AAACS Thesis Guidelines

The senior thesis is the capstone of a student’s college career at Bates. All majors in American Studies are required to write a semester-long thesis. Thesis students register for AMST 457 during the fall semester or AMST 458 in the winter semester. The Committee may invite some students to apply for a two-semester honor’s thesis.

The nature of any thesis is independent, original, and creative scholarly research, analysis, and writing. As an interdisciplinary studies major, you will draw upon scholarship from a diversity of disciplines and methods. The following guidelines are designed to help you navigate this process and we urge you to read them carefully. You are also encouraged to consult early and often with the Program Chair and/or relevant Program faculty for future assistance.

Schedule and Important Dates

For students writing a one-term or honor’s thesis: during the term preceding your thesis work, and after conducting preliminary research, develop a proposal in consultation with an advisor. (Guidelines for the proposal and pre-proposals are described below.)

It is important to note that failure to submit a proposal will affect the thesis grade. The thesis is a process, and a well-thought-out proposal is the first step of that process. (Students writing an honor’s thesis should refer to the dates on the Honors’ Committee web page.)

  1. SECOND FRIDAY IN APRIL: Junior AMST majors will submit pre-proposals by the end of Short-term preceding the senior year.
  2. THIRD FRIDAY OF SEPTEMBER: Submission of one semester (Fall) or two-semester formal thesis proposals are due to the Chair.
  1. END OF FINALS PERIOD IN DECEMBER: Seniors completing a one-semester (Fall) thesis will submit to their thesis adviser the completed written thesis.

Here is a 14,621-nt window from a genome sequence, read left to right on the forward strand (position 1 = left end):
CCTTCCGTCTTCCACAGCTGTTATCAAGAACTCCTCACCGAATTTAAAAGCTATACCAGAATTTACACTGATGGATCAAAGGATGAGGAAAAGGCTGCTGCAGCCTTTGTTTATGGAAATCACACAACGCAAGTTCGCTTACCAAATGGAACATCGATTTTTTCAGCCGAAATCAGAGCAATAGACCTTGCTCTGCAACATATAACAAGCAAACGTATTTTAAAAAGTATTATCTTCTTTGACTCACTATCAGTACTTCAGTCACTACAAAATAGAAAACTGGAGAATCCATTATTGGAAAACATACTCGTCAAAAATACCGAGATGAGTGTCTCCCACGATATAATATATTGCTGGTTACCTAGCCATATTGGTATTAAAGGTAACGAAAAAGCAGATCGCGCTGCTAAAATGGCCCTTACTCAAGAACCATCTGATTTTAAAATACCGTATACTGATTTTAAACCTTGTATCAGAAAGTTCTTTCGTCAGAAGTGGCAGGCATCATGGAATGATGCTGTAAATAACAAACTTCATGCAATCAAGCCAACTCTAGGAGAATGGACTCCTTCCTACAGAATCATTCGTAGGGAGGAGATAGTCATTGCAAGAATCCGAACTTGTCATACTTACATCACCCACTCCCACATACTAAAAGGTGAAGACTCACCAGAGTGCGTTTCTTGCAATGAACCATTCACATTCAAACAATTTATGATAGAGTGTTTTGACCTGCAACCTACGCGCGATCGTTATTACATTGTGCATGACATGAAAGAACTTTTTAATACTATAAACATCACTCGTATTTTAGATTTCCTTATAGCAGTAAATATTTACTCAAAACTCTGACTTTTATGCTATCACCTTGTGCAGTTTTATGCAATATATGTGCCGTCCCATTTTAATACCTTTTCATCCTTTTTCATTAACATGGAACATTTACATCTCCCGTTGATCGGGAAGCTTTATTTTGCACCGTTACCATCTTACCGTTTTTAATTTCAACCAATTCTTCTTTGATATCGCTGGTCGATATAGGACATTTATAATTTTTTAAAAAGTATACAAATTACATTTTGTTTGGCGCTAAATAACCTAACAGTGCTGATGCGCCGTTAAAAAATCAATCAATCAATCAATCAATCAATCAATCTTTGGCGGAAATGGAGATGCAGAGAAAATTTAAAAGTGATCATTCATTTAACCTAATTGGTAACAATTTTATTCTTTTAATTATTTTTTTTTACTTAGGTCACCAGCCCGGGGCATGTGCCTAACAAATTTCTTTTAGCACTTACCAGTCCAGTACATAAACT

2. SECOND FRIDAY IN JANUARY: Submission of one semester (Winter) formal thesis proposals are due to the Chair.
  3. END OF FINALS PERIOD IN APRIL: Seniors completing a one-semester (Winter) or two-semester thesis will submit to their thesis adviser the completed written thesis. Exception: In compliance with guidelines established by the campus Honors Committee, Honors thesis students have an earlier deadline by which to submit the completed year-long written thesis.
Instructions for Beginning your Thesis

Choose a topic that you can be passionate about. A good topic should be narrow enough for you to research and write about in a limited period of time and broad enough to connect with wider questions and spheres of inquiry.

We recommend that you choose a topic familiar to you. Consider the research you have written in AMST courses and the questions and issues you raised in that work. Review the syllabi of courses you liked and consider the texts, novels, stories, films and other analytic and creative work you encountered.  All of these could help you formulate a topic for your thesis

Choosing an Advisor

Students should meet with a prospective advisor from the AMST faculty (listed on the website and catalog) during the term before you plan to start your thesis. Although faculty do not want to limit your thesis choices, it may make sense to choose an area of study related to your coursework, or a research area or methodology with which a faculty member is familiar. This allows us to better direct your reading and critique your contributions to the literature.

We are aware that there may be times when a student will want or need to choose an advisor who is not a member of the program. In this case, the student should petition the AMST Committee through their program chair, stating clearly the rationale for choosing an external advisor.